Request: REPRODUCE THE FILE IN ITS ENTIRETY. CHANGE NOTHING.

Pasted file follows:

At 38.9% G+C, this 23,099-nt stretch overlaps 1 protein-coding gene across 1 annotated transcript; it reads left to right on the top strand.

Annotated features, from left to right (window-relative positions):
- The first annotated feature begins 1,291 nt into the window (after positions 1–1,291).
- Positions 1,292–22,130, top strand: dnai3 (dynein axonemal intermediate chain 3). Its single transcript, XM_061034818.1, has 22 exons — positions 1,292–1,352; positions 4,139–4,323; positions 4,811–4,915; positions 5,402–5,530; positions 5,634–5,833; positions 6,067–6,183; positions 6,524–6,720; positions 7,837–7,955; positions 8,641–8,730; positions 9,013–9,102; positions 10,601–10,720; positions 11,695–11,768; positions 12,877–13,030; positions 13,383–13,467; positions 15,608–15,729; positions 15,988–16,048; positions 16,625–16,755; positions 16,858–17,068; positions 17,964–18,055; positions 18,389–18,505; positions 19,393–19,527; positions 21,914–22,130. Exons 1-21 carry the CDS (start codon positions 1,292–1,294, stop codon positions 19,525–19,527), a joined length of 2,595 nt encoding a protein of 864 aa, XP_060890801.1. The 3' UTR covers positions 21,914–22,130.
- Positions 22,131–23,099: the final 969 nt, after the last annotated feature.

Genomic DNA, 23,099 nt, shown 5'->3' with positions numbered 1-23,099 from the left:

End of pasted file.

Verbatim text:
At 38.9% G+C, this 23,099-nt stretch overlaps 1 protein-coding gene across 1 annotated transcript; it reads left to right on the top strand.

Annotated features, from left to right (window-relative positions):
- The first annotated feature begins 1,291 nt into the window (after positions 1–1,291).
- Positions 1,292–22,130, top strand: dnai3 (dynein axonemal intermediate chain 3). Its single transcript, XM_061034818.1, has 22 exons — positions 1,292–1,352; positions 4,139–4,323; positions 4,811–4,915; positions 5,402–5,530; positions 5,634–5,833; positions 6,067–6,183; positions 6,524–6,720; positions 7,837–7,955; positions 8,641–8,730; positions 9,013–9,102; positions 10,601–10,720; positions 11,695–11,768; positions 12,877–13,030; positions 13,383–13,467; positions 15,608–15,729; positions 15,988–16,048; positions 16,625–16,755; positions 16,858–17,068; positions 17,964–18,055; positions 18,389–18,505; positions 19,393–19,527; positions 21,914–22,130. Exons 1-21 carry the CDS (start codon positions 1,292–1,294, stop codon positions 19,525–19,527), a joined length of 2,595 nt encoding a protein of 864 aa, XP_060890801.1. The 3' UTR covers positions 21,914–22,130.
- Positions 22,131–23,099: the final 969 nt, after the last annotated feature.

Genomic DNA, 23,099 nt, shown 5'->3' with positions numbered 1-23,099 from the left: